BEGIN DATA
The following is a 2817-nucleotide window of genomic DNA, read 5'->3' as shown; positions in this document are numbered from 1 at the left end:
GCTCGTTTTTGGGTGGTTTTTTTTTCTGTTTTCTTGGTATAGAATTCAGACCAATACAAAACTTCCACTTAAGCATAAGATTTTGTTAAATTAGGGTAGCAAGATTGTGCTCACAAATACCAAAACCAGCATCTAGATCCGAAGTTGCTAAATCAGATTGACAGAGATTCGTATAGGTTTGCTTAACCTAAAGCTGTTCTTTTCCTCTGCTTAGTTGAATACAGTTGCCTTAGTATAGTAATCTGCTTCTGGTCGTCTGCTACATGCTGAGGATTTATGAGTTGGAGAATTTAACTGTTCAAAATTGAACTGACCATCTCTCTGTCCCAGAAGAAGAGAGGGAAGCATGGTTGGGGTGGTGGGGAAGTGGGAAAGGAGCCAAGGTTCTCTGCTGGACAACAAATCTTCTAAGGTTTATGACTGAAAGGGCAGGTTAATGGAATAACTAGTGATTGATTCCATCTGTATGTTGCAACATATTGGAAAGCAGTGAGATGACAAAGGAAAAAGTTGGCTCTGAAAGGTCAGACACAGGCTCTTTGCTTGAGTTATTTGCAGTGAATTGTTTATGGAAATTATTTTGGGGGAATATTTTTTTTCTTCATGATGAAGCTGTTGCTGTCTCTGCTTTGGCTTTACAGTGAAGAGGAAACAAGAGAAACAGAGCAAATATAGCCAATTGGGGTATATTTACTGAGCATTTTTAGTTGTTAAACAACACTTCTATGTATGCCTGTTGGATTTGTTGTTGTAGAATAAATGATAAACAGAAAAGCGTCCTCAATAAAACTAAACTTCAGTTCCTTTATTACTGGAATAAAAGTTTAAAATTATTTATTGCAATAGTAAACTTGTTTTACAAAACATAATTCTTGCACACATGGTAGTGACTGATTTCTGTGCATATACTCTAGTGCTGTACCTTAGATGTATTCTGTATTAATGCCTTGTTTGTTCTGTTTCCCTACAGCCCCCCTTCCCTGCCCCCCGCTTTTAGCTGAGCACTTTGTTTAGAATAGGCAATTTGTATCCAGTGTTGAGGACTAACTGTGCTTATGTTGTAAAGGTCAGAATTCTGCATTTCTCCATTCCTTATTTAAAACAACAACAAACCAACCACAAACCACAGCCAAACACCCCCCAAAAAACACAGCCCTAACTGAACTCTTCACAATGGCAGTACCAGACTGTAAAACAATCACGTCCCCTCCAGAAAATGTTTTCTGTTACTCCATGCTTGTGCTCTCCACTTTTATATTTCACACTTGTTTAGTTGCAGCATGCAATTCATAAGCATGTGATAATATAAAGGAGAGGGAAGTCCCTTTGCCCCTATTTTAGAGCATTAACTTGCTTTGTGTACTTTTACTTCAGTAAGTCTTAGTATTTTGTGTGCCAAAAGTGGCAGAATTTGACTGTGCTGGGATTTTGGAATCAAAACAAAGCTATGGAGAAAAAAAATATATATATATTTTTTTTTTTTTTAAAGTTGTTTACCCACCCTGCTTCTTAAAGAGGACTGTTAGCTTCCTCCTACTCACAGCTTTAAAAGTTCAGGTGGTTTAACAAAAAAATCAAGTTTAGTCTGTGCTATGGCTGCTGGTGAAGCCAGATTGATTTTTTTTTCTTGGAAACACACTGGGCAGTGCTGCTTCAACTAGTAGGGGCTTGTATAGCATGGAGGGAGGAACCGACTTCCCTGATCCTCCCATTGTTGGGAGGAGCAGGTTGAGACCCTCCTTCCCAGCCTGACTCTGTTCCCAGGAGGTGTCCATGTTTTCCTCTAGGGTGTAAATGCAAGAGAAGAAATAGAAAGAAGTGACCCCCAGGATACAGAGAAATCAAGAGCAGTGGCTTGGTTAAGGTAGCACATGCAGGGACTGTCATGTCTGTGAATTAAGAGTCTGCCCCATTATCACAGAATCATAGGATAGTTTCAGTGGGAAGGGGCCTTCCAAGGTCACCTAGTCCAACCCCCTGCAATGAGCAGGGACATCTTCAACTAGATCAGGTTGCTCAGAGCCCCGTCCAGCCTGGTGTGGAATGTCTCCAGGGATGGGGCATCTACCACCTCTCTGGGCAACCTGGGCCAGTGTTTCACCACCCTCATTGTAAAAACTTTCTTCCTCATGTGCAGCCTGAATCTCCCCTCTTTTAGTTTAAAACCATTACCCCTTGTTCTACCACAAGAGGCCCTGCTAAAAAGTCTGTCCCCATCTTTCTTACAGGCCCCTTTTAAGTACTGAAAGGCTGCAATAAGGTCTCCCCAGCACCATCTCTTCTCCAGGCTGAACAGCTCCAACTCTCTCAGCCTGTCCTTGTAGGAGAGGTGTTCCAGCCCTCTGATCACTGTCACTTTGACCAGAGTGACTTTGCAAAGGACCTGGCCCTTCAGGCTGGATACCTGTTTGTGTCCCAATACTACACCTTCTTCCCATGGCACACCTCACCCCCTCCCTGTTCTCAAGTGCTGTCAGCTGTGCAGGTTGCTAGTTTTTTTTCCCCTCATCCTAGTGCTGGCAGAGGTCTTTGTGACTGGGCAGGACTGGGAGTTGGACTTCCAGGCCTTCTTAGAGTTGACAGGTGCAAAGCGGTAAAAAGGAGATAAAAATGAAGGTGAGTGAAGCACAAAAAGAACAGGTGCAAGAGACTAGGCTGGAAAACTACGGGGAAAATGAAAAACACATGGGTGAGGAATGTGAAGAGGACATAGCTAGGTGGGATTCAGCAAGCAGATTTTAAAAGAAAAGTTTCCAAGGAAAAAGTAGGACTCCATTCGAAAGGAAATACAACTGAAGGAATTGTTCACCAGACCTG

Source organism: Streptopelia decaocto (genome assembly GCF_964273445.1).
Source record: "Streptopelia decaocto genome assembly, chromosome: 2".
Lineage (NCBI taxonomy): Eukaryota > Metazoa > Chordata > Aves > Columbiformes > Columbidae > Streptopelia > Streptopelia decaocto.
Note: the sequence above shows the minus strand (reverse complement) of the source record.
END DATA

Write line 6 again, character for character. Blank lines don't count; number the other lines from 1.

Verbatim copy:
Note: the sequence above shows the minus strand (reverse complement) of the source record.